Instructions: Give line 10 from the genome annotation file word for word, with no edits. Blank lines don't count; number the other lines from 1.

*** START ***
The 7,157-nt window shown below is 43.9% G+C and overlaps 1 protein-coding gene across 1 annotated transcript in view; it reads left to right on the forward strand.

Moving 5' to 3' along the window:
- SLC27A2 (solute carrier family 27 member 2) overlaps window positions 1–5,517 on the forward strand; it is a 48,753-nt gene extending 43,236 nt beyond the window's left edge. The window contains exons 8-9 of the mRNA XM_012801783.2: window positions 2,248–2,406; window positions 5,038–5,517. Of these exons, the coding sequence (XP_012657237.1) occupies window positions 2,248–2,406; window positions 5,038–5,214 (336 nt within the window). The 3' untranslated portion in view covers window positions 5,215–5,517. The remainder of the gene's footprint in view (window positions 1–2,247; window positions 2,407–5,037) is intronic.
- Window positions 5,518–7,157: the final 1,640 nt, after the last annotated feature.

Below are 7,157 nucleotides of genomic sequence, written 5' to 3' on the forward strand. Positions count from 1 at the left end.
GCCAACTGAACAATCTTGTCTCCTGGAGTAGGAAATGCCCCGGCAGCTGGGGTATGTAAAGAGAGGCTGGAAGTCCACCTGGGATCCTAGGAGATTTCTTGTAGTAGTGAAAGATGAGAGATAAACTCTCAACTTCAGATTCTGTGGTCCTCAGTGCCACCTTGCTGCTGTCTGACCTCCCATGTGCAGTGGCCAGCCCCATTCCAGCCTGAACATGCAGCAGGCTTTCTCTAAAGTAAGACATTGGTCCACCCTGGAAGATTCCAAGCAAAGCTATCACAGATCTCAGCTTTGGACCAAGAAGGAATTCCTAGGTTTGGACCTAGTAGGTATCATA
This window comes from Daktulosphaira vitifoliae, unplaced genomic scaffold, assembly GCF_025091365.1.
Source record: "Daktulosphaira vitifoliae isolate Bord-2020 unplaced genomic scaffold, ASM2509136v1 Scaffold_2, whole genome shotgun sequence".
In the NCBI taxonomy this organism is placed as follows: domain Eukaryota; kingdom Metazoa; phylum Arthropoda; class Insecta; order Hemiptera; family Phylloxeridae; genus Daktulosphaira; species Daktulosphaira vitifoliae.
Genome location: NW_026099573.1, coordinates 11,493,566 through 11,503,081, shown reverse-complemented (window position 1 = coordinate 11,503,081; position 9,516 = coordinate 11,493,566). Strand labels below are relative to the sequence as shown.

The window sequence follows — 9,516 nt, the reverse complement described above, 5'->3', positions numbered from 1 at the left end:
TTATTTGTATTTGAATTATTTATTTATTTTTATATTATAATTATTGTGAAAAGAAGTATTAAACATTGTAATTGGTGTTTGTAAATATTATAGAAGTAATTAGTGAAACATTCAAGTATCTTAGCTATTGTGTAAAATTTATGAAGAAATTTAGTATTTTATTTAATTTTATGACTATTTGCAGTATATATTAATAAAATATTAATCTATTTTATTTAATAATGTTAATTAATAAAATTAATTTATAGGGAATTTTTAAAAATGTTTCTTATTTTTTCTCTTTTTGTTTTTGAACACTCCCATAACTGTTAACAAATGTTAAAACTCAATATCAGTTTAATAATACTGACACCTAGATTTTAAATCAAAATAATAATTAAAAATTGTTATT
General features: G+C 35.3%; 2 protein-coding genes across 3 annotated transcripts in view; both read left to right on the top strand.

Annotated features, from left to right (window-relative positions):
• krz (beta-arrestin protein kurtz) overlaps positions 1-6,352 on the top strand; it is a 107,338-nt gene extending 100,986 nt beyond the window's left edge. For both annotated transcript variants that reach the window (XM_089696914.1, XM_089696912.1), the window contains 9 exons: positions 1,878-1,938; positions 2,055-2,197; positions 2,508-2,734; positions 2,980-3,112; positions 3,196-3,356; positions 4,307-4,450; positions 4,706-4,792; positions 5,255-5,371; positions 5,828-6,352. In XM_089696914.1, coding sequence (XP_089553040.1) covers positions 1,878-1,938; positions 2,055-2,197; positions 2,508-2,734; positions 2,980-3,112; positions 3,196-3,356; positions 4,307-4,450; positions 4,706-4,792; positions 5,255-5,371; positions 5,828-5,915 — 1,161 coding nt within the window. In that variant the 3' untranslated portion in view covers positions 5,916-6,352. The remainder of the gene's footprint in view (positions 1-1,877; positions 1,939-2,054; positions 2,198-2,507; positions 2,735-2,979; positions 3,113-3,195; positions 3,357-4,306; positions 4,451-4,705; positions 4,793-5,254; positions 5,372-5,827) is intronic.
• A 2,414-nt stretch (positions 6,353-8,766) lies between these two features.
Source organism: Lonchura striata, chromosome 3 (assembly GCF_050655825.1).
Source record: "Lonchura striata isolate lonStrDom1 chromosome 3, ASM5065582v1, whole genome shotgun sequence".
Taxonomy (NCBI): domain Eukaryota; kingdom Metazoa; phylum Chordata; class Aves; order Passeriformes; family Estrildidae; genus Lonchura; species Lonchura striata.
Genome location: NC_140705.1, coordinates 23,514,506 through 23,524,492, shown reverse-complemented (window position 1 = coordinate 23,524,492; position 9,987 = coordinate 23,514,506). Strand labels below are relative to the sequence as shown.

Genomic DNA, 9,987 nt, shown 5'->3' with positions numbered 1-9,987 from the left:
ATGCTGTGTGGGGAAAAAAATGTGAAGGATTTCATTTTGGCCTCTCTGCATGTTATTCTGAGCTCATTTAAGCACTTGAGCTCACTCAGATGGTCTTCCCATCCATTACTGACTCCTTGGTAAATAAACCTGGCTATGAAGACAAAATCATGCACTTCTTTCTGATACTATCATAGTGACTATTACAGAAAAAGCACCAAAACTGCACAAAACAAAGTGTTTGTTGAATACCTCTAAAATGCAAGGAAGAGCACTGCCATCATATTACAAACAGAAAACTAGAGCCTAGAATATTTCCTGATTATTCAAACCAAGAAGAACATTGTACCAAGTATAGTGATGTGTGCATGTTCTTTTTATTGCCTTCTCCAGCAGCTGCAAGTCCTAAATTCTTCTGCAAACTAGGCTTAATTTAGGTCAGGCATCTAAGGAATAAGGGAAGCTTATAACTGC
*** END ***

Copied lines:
Genome location: NW_026099573.1, coordinates 11,493,566 through 11,503,081, shown reverse-complemented (window position 1 = coordinate 11,503,081; position 9,516 = coordinate 11,493,566). Strand labels below are relative to the sequence as shown.